Naturopathy can help with a range of digestive complaints, are few are listed below;

  • Irritable bowel syndrome
  • Coeliac disease
  • Pain, bloating, discomfort
  • Constipation and/or diarrhoea
  • Diverticular disease
  • Ulcerative colitis
  • Crohn’s disease
  • Prevention of travellers diarrhoea
  • Gastro-oesophageal reflux disorder


How can Naturopathy help with digestive disorders?

There is great potential for naturopathy to help with digestive disorders, quite often is can be due to certain food intolerances or allergies. Sometimes if the food is removed for 3 months, and then reintroduced it can be tolerated again, and sometimes the food needs to be avoided on a more permanent basis.

Your naturopath will take a thorough case history as well as observe your body, as there are physical manifestations of poor digestion that will appear in the hair, nails and/or skin.


Acupuncture and Chinese Herbal Medicine in Pregnancy

acupuncture fertilityPart 1 – Early pregnancy

Congratulations, you’re pregnant! While you might be thrilled to bits, you might not yet be experiencing that “glow” everyone talks about. In fact you might be feeling distinctly unglowing! Some women breeze through this stage of pregnancy but many find their energy is at rock bottom and they experience anything from “morning sickness” to all-day queasiness to outright nausea and vomiting. You may also feel anxious about the weeks and months to come, especially if you’ve previously had fertility struggles or a miscarriage.

The good news is that acupuncture and Chinese herbal medicine can help with many of these conditions.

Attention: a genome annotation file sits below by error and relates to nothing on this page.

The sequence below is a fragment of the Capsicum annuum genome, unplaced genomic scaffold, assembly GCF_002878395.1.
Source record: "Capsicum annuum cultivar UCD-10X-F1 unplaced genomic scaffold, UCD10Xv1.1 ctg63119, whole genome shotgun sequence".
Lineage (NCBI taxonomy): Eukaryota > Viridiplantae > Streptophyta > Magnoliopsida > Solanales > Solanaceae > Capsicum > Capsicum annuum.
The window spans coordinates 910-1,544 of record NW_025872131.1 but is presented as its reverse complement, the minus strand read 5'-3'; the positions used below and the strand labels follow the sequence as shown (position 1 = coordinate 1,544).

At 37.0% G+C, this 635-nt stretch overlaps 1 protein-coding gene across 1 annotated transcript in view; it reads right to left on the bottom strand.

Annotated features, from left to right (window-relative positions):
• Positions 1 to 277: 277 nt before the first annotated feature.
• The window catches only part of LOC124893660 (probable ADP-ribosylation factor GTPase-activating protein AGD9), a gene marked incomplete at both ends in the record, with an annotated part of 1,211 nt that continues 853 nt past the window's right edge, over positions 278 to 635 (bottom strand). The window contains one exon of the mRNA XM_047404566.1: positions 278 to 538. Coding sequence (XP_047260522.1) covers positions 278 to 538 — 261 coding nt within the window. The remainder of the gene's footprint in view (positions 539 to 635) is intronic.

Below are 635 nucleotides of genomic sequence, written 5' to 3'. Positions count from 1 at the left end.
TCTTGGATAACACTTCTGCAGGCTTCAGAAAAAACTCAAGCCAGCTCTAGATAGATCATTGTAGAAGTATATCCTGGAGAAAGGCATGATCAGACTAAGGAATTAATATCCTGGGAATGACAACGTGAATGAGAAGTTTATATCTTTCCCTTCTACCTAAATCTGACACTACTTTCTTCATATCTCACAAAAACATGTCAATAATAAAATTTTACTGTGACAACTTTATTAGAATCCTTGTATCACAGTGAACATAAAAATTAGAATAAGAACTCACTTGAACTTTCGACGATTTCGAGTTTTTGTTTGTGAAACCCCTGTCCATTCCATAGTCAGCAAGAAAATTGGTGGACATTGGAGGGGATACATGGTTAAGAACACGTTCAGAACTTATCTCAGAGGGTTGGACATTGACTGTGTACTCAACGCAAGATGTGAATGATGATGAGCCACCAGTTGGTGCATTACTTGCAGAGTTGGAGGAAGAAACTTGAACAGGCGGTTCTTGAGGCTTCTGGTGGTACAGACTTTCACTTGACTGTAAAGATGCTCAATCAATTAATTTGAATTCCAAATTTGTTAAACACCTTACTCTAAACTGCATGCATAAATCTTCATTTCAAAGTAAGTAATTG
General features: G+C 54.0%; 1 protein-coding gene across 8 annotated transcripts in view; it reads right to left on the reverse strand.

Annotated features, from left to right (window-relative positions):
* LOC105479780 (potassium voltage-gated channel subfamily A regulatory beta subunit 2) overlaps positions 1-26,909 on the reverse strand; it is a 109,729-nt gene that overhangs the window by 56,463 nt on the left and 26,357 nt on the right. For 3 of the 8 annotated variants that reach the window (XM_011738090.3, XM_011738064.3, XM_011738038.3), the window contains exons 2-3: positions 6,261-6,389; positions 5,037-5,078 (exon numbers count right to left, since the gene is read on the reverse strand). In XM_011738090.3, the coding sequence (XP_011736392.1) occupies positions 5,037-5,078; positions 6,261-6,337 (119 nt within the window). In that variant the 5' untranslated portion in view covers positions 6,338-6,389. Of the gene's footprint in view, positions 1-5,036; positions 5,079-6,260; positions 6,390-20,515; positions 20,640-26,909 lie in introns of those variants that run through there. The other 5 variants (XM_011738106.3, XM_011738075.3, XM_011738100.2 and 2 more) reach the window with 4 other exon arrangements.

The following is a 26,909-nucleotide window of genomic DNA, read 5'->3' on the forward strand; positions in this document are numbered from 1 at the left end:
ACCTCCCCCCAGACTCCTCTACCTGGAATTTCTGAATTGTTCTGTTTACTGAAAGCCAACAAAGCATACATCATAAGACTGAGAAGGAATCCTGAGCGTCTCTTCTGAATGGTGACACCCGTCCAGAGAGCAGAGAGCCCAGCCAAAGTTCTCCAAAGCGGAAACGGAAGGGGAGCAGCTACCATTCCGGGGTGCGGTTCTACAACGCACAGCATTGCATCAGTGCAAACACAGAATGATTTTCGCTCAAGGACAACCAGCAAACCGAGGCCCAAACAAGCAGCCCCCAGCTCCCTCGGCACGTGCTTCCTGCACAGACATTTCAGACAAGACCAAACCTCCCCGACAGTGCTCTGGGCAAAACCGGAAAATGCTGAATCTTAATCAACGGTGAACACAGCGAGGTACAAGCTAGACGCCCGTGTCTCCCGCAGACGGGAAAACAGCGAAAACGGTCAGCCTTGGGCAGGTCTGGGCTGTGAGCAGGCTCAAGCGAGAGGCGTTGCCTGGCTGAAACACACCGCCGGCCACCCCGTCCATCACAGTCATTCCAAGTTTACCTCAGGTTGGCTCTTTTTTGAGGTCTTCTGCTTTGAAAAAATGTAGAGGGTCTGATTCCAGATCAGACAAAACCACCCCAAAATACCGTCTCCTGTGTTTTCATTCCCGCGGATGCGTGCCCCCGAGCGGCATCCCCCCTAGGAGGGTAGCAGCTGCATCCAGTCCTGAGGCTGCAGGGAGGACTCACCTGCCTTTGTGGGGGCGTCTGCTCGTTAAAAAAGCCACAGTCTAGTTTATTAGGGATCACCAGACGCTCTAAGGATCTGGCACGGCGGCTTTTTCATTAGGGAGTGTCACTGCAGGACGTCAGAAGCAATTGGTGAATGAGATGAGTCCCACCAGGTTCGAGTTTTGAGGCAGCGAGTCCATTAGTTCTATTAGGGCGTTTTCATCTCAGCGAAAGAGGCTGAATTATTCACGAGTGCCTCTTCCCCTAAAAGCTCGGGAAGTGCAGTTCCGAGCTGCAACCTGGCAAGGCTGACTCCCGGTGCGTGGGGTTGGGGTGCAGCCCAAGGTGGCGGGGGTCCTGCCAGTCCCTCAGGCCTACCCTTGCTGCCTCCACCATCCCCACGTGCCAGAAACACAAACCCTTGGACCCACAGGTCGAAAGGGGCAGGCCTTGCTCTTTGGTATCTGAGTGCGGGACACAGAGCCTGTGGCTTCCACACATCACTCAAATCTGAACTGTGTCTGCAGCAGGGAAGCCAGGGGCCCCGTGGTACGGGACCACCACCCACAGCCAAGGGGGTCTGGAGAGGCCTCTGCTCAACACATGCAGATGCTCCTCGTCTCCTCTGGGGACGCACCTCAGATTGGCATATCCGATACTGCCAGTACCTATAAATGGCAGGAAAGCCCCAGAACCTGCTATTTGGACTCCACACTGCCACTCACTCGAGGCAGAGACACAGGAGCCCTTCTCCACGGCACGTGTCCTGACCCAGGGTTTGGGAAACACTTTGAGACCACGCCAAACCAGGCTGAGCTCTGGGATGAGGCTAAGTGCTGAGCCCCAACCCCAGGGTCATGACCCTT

You might be wondering if acupuncture and Chinese Herbal Medicine are safe in pregnancy. The answer is a resounding “Yes”, as long as given by a qualified practitioner who has been trained in the points and herbs to use during pregnancy and those to avoid.


Quell nausea naturally

Some researchers think that the heightened sense of smell and aversion to anything but the blandest of food could be part of an evolutionary mechanism to protect the embryo from food poisoning. Perhaps pregnancy hormones boost our sense of smell to protect us from consuming food that has gone off or would be harmful in another way. This certainly seems to make sense given that we did not have fridges for most of our evolutionary history!

Some women experience disabling nausea to the point where they can barely get out of bed and their diet becomes very restricted. If you are finding it hard to cope with morning sickness, acupuncture can be very useful. Unfortunately this has not yet been well proven by medical research. However, one study looked at 88 women with morning sickness who received either acupuncture plus acupressure or medication plus vitamin B12. The women who had acupuncture/acupressure had similar relief to those who took medication. Although it took longer to gain this improvement, the acupuncture group were actually better able to function in everyday life than those who took the drugs.


Boost your energy levels